San Diego Sheriffs Department shutters Facebook page over free speech dispute
The San Diego Sheriffs Department has shut down their Facebook page rather than spend time and money defending themselves against a man who claimed they were violating his First Amendment rights by deleting his comments.
According to UT San Diego, the Facebook page was removed in response to a lawsuit filed by Dimitrios Karras saying the department deleted two Facebook posts critical of Sheriff Bill Gore before banning him from commenting on the site.
The lawsuit, filed by Karras attorney Scott McMillan, maintains that sites like Facebook pages are a new forum for the public to voice their opinions and, where comment is allowed, all citizens should be able to voice their opinions.
“They must allow speech to be heard, even if it’s obnoxious,” said McMillan. “Unless it’s something egregious, they have limited latitude in censoring.”
The lawsuit opens up legal questions over government’s use of social media, and whether public officials should be able to control commentary on the sites.
“There is no doubt that the Sheriff can constitutionally regulate the comments that are made on his Facebook page,” San Diego Senior Deputy County Counsel Thomas Bunton wrote in a court filing, referring to a previous court ruling stating the government “may limit the forum to certain groups or subjects” as long as it does not discriminate based upon viewpoint.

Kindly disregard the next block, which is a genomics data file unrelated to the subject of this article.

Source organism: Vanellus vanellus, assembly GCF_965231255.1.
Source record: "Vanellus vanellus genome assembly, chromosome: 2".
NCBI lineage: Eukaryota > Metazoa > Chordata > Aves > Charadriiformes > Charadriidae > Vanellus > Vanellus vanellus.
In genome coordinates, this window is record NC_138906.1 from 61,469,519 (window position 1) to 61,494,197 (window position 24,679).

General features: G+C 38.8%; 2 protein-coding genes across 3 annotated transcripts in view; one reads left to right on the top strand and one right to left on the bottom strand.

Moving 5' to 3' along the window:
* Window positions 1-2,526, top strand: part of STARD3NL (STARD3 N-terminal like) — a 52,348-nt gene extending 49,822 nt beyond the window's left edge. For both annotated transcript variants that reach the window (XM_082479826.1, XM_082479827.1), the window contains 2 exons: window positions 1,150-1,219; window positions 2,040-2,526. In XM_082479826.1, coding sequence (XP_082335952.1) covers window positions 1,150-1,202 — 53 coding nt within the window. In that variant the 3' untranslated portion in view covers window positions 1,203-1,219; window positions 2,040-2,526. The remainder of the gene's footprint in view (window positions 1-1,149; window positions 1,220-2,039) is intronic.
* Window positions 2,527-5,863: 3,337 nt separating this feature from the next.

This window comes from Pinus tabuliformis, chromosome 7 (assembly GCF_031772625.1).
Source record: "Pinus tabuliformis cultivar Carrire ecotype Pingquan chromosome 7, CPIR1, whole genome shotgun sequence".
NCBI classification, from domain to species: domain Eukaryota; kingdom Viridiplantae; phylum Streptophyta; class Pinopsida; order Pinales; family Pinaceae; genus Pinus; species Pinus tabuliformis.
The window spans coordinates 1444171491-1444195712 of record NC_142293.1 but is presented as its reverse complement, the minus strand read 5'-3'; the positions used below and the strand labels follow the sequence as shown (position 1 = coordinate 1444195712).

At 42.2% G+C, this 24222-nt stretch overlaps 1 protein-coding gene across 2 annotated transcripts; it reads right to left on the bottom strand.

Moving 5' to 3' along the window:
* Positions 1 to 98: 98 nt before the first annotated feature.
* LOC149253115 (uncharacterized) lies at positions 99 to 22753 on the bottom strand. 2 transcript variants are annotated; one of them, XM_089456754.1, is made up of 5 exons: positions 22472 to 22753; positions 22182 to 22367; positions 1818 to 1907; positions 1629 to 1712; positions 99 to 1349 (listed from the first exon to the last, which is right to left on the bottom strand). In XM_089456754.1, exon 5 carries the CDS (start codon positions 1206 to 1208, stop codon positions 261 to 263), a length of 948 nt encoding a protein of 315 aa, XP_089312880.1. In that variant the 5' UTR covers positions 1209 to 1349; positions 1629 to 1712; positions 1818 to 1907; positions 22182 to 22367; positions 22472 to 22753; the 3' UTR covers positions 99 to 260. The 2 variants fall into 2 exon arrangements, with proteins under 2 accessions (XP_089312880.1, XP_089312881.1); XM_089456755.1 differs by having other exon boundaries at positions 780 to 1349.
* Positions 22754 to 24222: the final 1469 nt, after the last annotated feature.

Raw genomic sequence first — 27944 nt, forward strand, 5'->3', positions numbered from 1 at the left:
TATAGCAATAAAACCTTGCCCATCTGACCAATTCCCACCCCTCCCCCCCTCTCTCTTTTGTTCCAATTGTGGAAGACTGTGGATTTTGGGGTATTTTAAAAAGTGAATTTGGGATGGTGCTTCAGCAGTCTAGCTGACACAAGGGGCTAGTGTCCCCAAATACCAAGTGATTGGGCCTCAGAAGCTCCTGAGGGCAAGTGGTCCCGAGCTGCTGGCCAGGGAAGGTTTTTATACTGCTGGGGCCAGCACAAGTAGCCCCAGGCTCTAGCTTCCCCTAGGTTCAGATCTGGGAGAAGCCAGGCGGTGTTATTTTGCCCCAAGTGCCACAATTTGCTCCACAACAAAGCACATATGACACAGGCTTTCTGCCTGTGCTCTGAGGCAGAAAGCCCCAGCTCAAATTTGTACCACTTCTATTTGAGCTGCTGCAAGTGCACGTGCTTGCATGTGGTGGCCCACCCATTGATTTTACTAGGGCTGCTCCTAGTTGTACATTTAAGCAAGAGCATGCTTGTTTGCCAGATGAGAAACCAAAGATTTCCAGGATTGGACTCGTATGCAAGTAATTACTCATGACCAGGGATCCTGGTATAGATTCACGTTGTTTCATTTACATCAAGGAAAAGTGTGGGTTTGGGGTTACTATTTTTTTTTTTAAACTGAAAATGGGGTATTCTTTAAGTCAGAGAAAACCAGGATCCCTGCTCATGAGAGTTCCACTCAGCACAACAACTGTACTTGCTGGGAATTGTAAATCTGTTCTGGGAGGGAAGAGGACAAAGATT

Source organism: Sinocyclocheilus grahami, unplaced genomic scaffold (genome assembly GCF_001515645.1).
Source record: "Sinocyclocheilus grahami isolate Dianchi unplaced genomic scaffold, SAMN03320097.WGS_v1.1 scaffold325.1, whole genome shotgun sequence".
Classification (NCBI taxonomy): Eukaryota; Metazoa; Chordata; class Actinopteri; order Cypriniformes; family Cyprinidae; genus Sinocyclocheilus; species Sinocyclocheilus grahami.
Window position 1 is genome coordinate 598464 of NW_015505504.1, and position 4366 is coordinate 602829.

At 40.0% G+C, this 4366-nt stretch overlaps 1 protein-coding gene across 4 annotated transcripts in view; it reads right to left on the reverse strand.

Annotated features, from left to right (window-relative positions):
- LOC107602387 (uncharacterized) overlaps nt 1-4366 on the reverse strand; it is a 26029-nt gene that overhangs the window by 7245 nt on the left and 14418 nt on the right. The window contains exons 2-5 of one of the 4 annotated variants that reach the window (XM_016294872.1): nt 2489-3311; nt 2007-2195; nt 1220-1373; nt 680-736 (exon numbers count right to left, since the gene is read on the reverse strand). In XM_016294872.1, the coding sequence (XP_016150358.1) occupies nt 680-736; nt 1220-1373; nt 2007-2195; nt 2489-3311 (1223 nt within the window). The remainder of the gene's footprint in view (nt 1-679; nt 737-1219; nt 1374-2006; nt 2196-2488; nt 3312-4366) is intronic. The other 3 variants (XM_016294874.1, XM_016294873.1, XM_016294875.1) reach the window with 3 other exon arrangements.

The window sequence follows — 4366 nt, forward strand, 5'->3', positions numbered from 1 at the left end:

According to Bunton, Karras’ comments didn’t follow posting guidelines and were off topic.
In comments under a post about braking for school buses, Karras wrote about the standoff in Ruby Ridge in 1992 that resulted in the disciplining of multiple FBI agents.
San Diego Sheriff Gore was an an FBI supervisor during that period but was not among the disciplined agents.
According to court documents, the department chose to delete Facebook page “to avoid the time, expense and hassle necessary to enforce the Department’s policies regarding comments.”
At a hearing scheduled for Thursday, Karras is expected to ask a judge to order the department to restore his comments.
County attorneys say the matter is now moot since the page no longer exists.